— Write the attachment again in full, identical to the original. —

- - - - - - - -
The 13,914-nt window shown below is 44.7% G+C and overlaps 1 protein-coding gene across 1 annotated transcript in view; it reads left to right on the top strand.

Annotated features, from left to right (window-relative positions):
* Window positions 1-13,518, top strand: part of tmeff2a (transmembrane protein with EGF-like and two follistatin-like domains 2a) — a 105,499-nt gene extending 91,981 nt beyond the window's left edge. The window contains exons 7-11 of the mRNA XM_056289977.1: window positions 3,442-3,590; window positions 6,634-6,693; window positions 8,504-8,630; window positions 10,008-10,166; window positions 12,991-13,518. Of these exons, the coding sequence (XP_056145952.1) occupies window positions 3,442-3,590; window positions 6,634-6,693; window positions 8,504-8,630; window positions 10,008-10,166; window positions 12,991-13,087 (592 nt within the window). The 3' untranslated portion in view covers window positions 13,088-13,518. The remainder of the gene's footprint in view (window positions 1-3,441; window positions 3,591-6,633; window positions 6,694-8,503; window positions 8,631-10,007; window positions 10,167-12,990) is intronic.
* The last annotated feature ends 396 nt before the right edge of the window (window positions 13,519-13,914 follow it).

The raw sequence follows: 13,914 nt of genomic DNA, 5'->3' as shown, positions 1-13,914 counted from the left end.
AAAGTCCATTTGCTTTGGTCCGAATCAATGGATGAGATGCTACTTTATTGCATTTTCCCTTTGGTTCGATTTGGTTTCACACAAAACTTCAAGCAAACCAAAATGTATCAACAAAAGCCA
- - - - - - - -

The 13,914-nt window shown below is 44.7% G+C and overlaps 1 protein-coding gene across 1 annotated transcript in view; it reads left to right on the top strand.

Annotated features, from left to right (window-relative positions):
* Window positions 1-13,518, top strand: part of tmeff2a (transmembrane protein with EGF-like and two follistatin-like domains 2a) — a 105,499-nt gene extending 91,981 nt beyond the window's left edge. The window contains exons 7-11 of the mRNA XM_056289977.1: window positions 3,442-3,590; window positions 6,634-6,693; window positions 8,504-8,630; window positions 10,008-10,166; window positions 12,991-13,518. Of these exons, the coding sequence (XP_056145952.1) occupies window positions 3,442-3,590; window positions 6,634-6,693; window positions 8,504-8,630; window positions 10,008-10,166; window positions 12,991-13,087 (592 nt within the window). The 3' untranslated portion in view covers window positions 13,088-13,518. The remainder of the gene's footprint in view (window positions 1-3,441; window positions 3,591-6,633; window positions 6,694-8,503; window positions 8,631-10,007; window positions 10,167-12,990) is intronic.
* The last annotated feature ends 396 nt before the right edge of the window (window positions 13,519-13,914 follow it).

The raw sequence follows: 13,914 nt of genomic DNA, 5'->3' as shown, positions 1-13,914 counted from the left end.
AAAGTCCATTTGCTTTGGTCCGAATCAATGGATGAGATGCTACTTTATTGCATTTTCCCTTTGGTTCGATTTGGTTTCACACAAAACTTCAAGCAAACCAAAATGTATCAACAAAAGCCA